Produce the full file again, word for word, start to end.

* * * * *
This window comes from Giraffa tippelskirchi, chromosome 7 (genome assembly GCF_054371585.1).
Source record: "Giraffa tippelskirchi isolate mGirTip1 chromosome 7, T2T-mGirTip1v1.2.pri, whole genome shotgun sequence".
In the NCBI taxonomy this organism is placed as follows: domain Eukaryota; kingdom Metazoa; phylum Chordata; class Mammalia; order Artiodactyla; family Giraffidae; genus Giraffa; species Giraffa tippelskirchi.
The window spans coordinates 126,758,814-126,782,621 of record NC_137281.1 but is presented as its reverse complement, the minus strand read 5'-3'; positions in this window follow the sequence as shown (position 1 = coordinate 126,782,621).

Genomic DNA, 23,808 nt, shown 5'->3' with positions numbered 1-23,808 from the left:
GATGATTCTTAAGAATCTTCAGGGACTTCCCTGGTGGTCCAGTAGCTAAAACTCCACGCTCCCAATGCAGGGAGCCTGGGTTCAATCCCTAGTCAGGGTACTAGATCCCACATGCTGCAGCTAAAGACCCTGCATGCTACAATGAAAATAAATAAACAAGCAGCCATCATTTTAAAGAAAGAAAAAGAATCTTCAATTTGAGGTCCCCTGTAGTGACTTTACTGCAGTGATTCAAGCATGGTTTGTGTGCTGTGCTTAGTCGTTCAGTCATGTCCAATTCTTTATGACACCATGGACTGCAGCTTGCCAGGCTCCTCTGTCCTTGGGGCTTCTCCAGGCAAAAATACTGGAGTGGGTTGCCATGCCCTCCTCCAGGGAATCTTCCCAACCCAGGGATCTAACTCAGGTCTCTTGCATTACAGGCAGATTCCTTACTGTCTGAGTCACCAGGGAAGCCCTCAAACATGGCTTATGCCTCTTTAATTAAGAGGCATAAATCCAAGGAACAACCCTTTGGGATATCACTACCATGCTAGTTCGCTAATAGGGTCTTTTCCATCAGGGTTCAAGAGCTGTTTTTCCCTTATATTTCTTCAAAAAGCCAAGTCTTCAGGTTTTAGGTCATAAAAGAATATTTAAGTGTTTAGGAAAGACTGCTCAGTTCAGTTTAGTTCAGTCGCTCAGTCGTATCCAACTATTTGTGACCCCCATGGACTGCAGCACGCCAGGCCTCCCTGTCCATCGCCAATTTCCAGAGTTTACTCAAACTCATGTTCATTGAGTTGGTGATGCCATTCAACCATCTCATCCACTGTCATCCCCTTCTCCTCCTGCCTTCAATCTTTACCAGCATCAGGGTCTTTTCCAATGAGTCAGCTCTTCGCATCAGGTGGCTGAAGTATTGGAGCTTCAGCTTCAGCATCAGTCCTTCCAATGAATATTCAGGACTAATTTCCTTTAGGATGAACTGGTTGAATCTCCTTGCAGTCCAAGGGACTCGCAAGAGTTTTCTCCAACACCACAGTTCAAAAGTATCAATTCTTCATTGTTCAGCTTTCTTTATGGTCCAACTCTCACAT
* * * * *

This window comes from Giraffa tippelskirchi, chromosome 7 (genome assembly GCF_054371585.1).
Source record: "Giraffa tippelskirchi isolate mGirTip1 chromosome 7, T2T-mGirTip1v1.2.pri, whole genome shotgun sequence".
In the NCBI taxonomy this organism is placed as follows: domain Eukaryota; kingdom Metazoa; phylum Chordata; class Mammalia; order Artiodactyla; family Giraffidae; genus Giraffa; species Giraffa tippelskirchi.
The window spans coordinates 126,758,814-126,782,621 of record NC_137281.1 but is presented as its reverse complement, the minus strand read 5'-3'; positions in this window follow the sequence as shown (position 1 = coordinate 126,782,621).

Genomic DNA, 23,808 nt, shown 5'->3' with positions numbered 1-23,808 from the left:
GATGATTCTTAAGAATCTTCAGGGACTTCCCTGGTGGTCCAGTAGCTAAAACTCCACGCTCCCAATGCAGGGAGCCTGGGTTCAATCCCTAGTCAGGGTACTAGATCCCACATGCTGCAGCTAAAGACCCTGCATGCTACAATGAAAATAAATAAACAAGCAGCCATCATTTTAAAGAAAGAAAAAGAATCTTCAATTTGAGGTCCCCTGTAGTGACTTTACTGCAGTGATTCAAGCATGGTTTGTGTGCTGTGCTTAGTCGTTCAGTCATGTCCAATTCTTTATGACACCATGGACTGCAGCTTGCCAGGCTCCTCTGTCCTTGGGGCTTCTCCAGGCAAAAATACTGGAGTGGGTTGCCATGCCCTCCTCCAGGGAATCTTCCCAACCCAGGGATCTAACTCAGGTCTCTTGCATTACAGGCAGATTCCTTACTGTCTGAGTCACCAGGGAAGCCCTCAAACATGGCTTATGCCTCTTTAATTAAGAGGCATAAATCCAAGGAACAACCCTTTGGGATATCACTACCATGCTAGTTCGCTAATAGGGTCTTTTCCATCAGGGTTCAAGAGCTGTTTTTCCCTTATATTTCTTCAAAAAGCCAAGTCTTCAGGTTTTAGGTCATAAAAGAATATTTAAGTGTTTAGGAAAGACTGCTCAGTTCAGTTTAGTTCAGTCGCTCAGTCGTATCCAACTATTTGTGACCCCCATGGACTGCAGCACGCCAGGCCTCCCTGTCCATCGCCAATTTCCAGAGTTTACTCAAACTCATGTTCATTGAGTTGGTGATGCCATTCAACCATCTCATCCACTGTCATCCCCTTCTCCTCCTGCCTTCAATCTTTACCAGCATCAGGGTCTTTTCCAATGAGTCAGCTCTTCGCATCAGGTGGCTGAAGTATTGGAGCTTCAGCTTCAGCATCAGTCCTTCCAATGAATATTCAGGACTAATTTCCTTTAGGATGAACTGGTTGAATCTCCTTGCAGTCCAAGGGACTCGCAAGAGTTTTCTCCAACACCACAGTTCAAAAGTATCAATTCTTCATTGTTCAGCTTTCTTTATGGTCCAACTCTCACAT